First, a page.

Tag Archives: trust

Can God Earn My Trust?

I have put my trust in the Lord God, that I may declare your works.

{Psalm 73:28b, NKJV}

There’s something about God I really appreciate.

He’s Trustworthy.

He is worth my trust.

He dignifies me–my mind, my body, my spirit–by earning my trust.

And, he does the same for you, too.

It’s one of God’s characteristics that draws us to him intimately, personally, and proves that he’s interested in a relationship with each of us and not after our religious actions. He wants to help us understand: life, ourselves, him. By being constantly trustworthy, he says, “I care about you”.

And he is impeccable in his trustworthy manner. He never sloughs off his dutiful attention to earning our trust. He can’t. He simply cannot not be trusted. Read the rest of this post…


Filed under Faith, life, Stories from Scripture, Uncategorized

It’s All In The Reaching Up {A little lesson in listening}

She was the latest of my children to begin the mastery of speech, but once she did, quiet moments were rare and coincided with her sleep schedule.

She had much to say mostly about princesses and how Disneyland needed her to come visit the castle.

She seemed to have an opinion about everything, and often rattled through her day grumbling or singing happy tunes, depending on her mood. And she had moods because she was three.

She would come beside me and pull me close to her and whisper in my ear. And funny girl, when she whispered, she had nothing to say.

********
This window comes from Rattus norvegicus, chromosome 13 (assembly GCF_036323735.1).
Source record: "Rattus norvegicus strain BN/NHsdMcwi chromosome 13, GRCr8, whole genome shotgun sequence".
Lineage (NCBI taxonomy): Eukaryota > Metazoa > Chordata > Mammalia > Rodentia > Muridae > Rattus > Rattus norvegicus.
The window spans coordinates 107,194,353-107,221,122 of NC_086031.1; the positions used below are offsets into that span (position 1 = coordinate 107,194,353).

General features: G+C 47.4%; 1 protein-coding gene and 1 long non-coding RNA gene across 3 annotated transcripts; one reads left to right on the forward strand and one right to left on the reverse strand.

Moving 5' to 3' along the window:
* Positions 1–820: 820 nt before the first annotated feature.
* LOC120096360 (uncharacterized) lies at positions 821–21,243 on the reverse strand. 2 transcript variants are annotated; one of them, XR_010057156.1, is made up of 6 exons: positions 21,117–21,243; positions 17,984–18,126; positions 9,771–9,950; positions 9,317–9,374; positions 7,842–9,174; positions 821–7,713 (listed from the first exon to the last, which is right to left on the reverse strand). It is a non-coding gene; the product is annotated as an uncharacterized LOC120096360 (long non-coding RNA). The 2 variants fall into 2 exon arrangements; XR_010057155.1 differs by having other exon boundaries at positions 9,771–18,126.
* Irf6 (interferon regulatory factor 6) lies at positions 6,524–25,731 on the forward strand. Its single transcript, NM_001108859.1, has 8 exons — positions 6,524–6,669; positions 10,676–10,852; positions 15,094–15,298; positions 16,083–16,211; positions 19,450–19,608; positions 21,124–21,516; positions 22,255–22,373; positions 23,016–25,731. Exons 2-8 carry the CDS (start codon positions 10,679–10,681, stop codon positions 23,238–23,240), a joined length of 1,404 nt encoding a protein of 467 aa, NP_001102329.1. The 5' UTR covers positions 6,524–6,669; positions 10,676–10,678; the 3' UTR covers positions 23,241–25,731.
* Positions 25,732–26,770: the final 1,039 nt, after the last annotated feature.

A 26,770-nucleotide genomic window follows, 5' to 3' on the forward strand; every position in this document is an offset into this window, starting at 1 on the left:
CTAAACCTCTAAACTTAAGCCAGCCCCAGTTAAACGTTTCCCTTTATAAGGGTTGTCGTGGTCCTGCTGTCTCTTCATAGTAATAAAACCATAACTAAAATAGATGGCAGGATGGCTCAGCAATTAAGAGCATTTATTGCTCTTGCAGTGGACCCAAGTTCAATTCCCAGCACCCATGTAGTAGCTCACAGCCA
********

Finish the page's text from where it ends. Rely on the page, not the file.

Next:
She just whispered wind.

But she loved the idea of a secret to share.

She whispered with the posture of a sage as if her words carried great import.

The meaning wasn’t in the words, the value was in the sharing.

And the treasure was that it was my ear that she reached for, my attention she craved.

So I leaned in and listened for a trace of purpose to her shushing speech, not to hear great things, but to get nearer to her heart.

Because what girl will share big secrets to a parent who could not bend and pause to hear the little ones? Could she trust me with the weightier stuff of life if I had not handled the nonsense handled with equal care?

Because I knew this girl and loved her for it. I knew that expression was her talent and relationships her medium.

She would toddle away, secret told, and get lost in a world of make-believe where families of dolls, or worms, or grapes, or even her own chubby fingers had she nothing to manipulate, would talk to one another. I could see her making one be a daddy, one a brother, one a beautiful-princess-sister, one a kitten…and they would all talk to one another in a world of words.

These miniature characters were chattering about lunch or the park or a beautiful dress, but I could hear their words distilling into a few magical phrases: Do you hear me? Are you listening? You matter to me; am I important to you? Are you really listening?


I love the LORD because he hears my voice
and my prayer for mercy.
Because he bends down to listen,
I will pray as long as I have breath! {Psalm 116:1-2}

At church we began a new series called Listen!

The takeaway message was this: God leans in to hear us, because he loves us. He descends to respond to our craving for nearness to him.

It isn’t the clarity of our speech, the grand persuasive nature of our phrases, our eloquence or intelligence, but our reaching up to Him that matters most.

He always bends to listen.

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Filed under Faith, life, Parenting

Living Like Lew #4 {A Garden of Trust}

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We’d lived in that house longer than six months.

It was beginning to feel like home.

The past couple of years we’d lived like nomads, moving from Phoenix to Taos, New Mexico to rural Washington and now, to this house in eastern Washington up a dirt road hill from Silver Lake.